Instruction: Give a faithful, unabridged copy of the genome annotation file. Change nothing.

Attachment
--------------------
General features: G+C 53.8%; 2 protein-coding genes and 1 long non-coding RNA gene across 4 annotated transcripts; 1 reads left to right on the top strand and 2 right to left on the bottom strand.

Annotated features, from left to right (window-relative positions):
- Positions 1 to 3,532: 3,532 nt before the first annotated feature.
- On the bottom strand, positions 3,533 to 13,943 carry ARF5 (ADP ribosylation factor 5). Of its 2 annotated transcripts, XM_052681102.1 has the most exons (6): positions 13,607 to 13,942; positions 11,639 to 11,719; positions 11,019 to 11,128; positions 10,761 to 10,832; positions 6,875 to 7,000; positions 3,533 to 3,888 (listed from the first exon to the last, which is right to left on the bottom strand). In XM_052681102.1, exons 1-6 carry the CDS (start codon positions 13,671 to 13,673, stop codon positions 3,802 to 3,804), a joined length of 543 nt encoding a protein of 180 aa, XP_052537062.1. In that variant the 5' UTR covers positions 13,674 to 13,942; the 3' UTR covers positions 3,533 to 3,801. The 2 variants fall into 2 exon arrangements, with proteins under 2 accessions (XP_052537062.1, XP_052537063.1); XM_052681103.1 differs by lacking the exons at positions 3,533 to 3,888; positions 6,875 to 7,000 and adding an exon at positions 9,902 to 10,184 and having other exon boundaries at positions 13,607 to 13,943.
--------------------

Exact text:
General features: G+C 53.8%; 2 protein-coding genes and 1 long non-coding RNA gene across 4 annotated transcripts; 1 reads left to right on the top strand and 2 right to left on the bottom strand.

Annotated features, from left to right (window-relative positions):
- Positions 1 to 3,532: 3,532 nt before the first annotated feature.
- On the bottom strand, positions 3,533 to 13,943 carry ARF5 (ADP ribosylation factor 5). Of its 2 annotated transcripts, XM_052681102.1 has the most exons (6): positions 13,607 to 13,942; positions 11,639 to 11,719; positions 11,019 to 11,128; positions 10,761 to 10,832; positions 6,875 to 7,000; positions 3,533 to 3,888 (listed from the first exon to the last, which is right to left on the bottom strand). In XM_052681102.1, exons 1-6 carry the CDS (start codon positions 13,671 to 13,673, stop codon positions 3,802 to 3,804), a joined length of 543 nt encoding a protein of 180 aa, XP_052537062.1. In that variant the 5' UTR covers positions 13,674 to 13,942; the 3' UTR covers positions 3,533 to 3,801. The 2 variants fall into 2 exon arrangements, with proteins under 2 accessions (XP_052537062.1, XP_052537063.1); XM_052681103.1 differs by lacking the exons at positions 3,533 to 3,888; positions 6,875 to 7,000 and adding an exon at positions 9,902 to 10,184 and having other exon boundaries at positions 13,607 to 13,943.